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Adopting A Winning Mindset Of Profitable Stock Traders

Yes, the charts and balance sheets are important. However, there are many other equally-important elements of successful stock trading, some of which cannot be empirically characterized. Traders’ psychological state is one of them.

It’s not a prevalent part of our conversations, but it should. It’s not something that many stock trading courses discuss, but they should. The profitable stock traders, outside technically proficient, are also emotionally strong with a solid psychological framework. So, the next time when you audit a trade, also factor the mindset of that trader – what were they thinking, why did they take that risk, how they felt before making that move, what did they feel after seeing the outcome. One must consider such questions critically so as to understand what leads some traders to make profitable trades. The beginners, in particular, should care about these nuances of a winning mindset to stay on the right path from the get.

Do You Have The Right Psychological Framework?

There are no hard written rules and parameters to it to recognize whether you have that psychological state of a winning stock trader – or at least know where you stand if it were on a 0-10 scale.

That said though, there are a few signs that can give you a fair idea of your emotional and psychological adeptness. For the starters, you can audit yourself to closely point out your fears, greed, mood, patience, and persistence when trading. Here are some of the signs that you don’t want:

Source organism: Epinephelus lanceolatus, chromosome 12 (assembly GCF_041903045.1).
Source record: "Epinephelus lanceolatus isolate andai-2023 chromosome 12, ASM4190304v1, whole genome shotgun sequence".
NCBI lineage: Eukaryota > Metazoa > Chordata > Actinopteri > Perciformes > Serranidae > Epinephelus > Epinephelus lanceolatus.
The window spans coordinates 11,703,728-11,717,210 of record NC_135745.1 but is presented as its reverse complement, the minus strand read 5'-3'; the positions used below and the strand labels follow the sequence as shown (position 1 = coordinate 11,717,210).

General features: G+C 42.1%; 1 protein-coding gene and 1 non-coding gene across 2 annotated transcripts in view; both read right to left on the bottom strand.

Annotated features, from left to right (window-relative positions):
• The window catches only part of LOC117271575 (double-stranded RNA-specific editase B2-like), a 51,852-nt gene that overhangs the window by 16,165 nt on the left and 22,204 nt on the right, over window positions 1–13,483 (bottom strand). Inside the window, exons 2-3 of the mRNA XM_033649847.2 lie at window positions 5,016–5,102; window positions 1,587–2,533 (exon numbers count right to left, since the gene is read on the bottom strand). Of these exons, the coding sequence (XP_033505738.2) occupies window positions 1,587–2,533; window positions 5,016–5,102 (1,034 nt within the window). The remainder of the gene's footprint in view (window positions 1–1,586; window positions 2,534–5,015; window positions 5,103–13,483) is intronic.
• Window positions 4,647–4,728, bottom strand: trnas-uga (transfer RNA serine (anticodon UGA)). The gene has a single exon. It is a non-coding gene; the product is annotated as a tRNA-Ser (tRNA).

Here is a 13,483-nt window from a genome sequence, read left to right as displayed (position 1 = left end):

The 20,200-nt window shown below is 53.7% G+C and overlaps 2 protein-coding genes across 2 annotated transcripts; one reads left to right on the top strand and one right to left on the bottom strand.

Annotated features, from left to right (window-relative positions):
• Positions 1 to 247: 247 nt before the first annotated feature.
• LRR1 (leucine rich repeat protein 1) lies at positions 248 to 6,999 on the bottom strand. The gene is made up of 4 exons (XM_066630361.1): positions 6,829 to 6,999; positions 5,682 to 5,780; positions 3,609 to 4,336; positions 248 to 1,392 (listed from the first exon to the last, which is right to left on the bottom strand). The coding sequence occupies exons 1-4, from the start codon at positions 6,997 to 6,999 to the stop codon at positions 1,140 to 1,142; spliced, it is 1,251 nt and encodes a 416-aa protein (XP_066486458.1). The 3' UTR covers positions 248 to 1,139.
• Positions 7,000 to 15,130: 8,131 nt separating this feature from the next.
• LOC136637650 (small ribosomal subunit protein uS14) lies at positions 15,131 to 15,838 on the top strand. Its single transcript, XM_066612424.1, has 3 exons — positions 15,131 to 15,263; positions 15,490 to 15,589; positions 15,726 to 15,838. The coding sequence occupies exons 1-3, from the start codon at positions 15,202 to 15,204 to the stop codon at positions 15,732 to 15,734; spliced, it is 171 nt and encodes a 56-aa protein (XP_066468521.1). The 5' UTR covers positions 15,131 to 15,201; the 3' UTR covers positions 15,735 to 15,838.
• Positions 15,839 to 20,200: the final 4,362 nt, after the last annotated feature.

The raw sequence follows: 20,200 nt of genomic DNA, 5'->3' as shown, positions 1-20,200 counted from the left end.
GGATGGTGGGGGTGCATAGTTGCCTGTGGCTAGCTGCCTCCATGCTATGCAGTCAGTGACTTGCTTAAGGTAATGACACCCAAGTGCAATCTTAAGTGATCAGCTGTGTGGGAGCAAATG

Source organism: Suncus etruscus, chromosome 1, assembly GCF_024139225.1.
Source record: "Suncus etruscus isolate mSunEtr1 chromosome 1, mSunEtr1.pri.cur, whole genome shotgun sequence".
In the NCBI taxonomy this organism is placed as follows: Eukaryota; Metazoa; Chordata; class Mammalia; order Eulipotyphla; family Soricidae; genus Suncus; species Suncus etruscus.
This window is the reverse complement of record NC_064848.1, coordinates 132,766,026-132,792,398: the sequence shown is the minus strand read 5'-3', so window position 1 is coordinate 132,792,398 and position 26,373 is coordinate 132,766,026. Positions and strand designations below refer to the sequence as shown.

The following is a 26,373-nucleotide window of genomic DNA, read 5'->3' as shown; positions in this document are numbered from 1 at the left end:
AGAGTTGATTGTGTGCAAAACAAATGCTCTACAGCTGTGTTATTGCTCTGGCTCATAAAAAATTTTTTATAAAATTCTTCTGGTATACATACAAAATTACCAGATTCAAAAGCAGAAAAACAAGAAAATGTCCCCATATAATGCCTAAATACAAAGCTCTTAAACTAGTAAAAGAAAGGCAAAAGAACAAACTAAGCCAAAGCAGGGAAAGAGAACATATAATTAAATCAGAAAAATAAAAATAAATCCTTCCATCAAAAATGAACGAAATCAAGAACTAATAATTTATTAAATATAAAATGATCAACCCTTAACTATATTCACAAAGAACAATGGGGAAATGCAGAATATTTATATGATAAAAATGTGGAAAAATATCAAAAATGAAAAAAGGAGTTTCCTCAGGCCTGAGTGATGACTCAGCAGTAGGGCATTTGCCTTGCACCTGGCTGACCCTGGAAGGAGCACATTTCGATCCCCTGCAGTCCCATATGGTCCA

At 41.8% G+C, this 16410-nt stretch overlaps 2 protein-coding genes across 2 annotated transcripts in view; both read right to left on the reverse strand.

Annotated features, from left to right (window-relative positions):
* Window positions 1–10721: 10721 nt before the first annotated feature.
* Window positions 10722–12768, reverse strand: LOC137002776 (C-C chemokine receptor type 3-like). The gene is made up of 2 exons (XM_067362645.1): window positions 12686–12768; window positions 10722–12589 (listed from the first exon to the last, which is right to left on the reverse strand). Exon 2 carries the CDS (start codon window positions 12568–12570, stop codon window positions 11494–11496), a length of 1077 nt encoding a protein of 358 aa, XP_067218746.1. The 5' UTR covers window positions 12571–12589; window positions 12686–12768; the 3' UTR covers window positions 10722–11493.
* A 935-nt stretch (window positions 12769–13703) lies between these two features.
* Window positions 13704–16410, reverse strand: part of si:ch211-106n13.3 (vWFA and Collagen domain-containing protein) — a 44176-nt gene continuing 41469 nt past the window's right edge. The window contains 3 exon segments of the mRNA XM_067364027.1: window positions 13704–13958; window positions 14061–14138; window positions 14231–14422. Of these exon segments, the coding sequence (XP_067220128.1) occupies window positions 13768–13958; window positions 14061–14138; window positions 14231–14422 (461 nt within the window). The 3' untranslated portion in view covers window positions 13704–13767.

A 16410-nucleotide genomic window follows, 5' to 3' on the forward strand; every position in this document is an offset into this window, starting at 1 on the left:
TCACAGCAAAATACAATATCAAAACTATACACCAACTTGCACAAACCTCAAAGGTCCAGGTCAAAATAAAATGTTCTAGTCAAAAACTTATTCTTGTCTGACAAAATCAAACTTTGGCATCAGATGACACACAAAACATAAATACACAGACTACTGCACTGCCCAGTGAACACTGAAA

• Before making any trade, you get this paralyzing fear that has, at times, even stopped you from making any move.
  • You don’t take the necessary risks that are, in reality, a core part of the journey to building a high-worth portfolio.
  • You’re not playing a long-term game. You want to make money – and you want to make it quickly.
  • Losing money is really, really hard for you. You stop thinking clearly. After a loss, you start lamenting, blaming and judging yourself.
  • You don’t have a proper daily routine as a stock trader. And even if you do, you rarely stick to it religiously.
  • You regularly push your take-profit position upwards because greed gets the best of you.
  • You lack the discipline of taking time out every day to read the charts, consume the right media, and do your own research.

These are some very common signs, among various others, that hint at your frail mindset, which will inevitably lead you to big losses and, at large, unhappiness. After all, what kind of trader you are also tells a whole lot of story about what kind of person you are. Give this article a quick read: How Stock Trading Turns You Into a Better (And Happier) Person?

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Building The Winner’s Mindset

Now, if you do see yourself lagging with a weaker emotional framework, it’s essential that you don’t judge yourself and be fine with it at first. Most of us do not inherit these psychological elements. Over the course of life, just like any trait, we adopt them – sometimes proactively on the back of consistent learning, other times it comes passively due to circumstances and habits.